Insurers also are crafting policies and discourage inappropriate prescriptions of opioid such as OxyContin and Percocet.

America’s Health Insurance Plans, the lobbying group for commercial health insurers, unveiled a new strategy that aims to help doctors and patients manage chronic lower-back pain without using opioids. Among the group’s goals: Build a consensus on how to measure effective pain care using non-opioid therapies and better coordinate care among pain specialists and primary-care doctors.

AHIP also says it will work to expand the access to medication-assisted treatments that help wean people off of highly-addictive pain medications.

Along with warning doctors against too much caution, CDC underscored the need for several safeguards. It recommended doctors:

• Avoid prescribing opioid pain medication and benzodiazepines – such as Xanax – together whenever possible.

• Expand the use of non-opioid treatments.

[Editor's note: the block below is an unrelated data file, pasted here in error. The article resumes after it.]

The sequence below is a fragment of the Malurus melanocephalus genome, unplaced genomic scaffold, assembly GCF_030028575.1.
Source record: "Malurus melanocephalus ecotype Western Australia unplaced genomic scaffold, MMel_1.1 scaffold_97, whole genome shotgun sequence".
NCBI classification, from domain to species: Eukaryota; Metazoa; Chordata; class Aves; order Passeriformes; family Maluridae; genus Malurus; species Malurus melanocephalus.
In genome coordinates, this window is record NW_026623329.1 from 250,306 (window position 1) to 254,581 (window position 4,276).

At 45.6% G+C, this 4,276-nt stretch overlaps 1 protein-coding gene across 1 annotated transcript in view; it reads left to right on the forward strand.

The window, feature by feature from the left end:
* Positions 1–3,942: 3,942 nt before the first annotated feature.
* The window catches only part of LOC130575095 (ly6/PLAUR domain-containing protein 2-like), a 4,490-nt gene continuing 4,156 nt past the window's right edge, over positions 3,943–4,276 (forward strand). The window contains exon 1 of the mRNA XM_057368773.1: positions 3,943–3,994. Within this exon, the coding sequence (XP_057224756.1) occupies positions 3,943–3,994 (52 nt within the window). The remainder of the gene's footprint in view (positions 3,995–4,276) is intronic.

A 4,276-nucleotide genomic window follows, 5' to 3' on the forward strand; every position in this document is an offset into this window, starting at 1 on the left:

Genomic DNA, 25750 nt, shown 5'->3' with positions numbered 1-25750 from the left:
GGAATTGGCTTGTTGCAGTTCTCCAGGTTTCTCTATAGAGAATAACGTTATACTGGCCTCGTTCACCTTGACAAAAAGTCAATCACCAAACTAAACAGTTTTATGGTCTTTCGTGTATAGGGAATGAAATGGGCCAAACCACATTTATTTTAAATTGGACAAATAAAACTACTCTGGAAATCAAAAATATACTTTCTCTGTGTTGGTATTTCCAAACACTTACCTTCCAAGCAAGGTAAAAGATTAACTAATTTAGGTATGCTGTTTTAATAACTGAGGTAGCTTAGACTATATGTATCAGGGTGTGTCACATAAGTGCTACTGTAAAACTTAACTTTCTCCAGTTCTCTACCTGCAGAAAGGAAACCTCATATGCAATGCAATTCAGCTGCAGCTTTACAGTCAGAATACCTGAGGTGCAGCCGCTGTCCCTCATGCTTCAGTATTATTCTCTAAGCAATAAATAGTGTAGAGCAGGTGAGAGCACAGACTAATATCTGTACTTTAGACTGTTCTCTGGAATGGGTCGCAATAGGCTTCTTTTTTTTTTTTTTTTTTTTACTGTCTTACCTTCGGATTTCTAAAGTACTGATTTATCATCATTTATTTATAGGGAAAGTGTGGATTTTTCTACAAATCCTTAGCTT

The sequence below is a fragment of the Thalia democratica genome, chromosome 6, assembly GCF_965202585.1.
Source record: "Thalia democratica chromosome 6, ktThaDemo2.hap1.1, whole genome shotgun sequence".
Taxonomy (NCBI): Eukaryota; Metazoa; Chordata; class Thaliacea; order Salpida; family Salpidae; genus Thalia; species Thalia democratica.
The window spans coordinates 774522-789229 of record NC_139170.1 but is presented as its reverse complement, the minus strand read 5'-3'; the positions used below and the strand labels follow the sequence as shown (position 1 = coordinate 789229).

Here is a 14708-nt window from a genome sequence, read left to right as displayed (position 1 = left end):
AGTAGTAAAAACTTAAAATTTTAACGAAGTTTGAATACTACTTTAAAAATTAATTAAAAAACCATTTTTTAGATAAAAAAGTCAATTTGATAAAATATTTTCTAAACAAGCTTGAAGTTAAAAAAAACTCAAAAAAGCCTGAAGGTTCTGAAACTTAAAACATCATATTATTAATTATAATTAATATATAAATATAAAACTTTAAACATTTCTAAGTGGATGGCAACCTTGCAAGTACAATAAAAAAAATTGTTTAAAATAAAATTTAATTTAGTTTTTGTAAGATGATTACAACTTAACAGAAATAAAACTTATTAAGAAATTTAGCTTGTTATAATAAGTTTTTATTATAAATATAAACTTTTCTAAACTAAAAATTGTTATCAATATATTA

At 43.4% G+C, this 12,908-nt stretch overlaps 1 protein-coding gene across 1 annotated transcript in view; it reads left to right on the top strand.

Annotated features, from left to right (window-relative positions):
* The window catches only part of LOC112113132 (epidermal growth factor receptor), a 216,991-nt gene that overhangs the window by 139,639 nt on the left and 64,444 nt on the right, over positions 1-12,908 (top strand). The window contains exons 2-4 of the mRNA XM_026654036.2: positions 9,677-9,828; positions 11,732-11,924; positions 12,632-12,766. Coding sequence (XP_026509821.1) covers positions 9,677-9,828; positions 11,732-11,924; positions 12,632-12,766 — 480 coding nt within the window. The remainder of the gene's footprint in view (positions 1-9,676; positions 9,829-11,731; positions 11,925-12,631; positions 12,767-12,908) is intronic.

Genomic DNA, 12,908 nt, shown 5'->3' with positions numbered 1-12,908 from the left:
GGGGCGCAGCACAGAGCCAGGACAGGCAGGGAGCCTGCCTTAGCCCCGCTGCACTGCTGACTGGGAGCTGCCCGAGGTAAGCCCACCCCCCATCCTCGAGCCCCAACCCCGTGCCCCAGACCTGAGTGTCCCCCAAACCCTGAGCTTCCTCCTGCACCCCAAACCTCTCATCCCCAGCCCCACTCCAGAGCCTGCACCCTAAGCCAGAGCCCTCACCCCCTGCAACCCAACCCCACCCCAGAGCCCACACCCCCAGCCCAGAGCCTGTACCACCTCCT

• Review risks of continuing on high-dose opioids – with empathy

• Work with patients who agree to taper to individualize, minimize withdrawal.

• Monitor patients on high-dose opioids to prevent overdose.

Nickel struggles with back pain and multiple chronic health conditions and takes opioids as prescribed. She said her pain level has increased, but she refuses to ask for more or stronger pain pills. For example, she was prescribed Tylenol for pain relief as she recovered from extensive oral surgery that included two root canals, fillings and several crowns.

“I do not ask for what I need because I don’t want to call attention to myself or my doctor,” Nickel said. “You become conditioned to almost being treated like a second-class citizen.”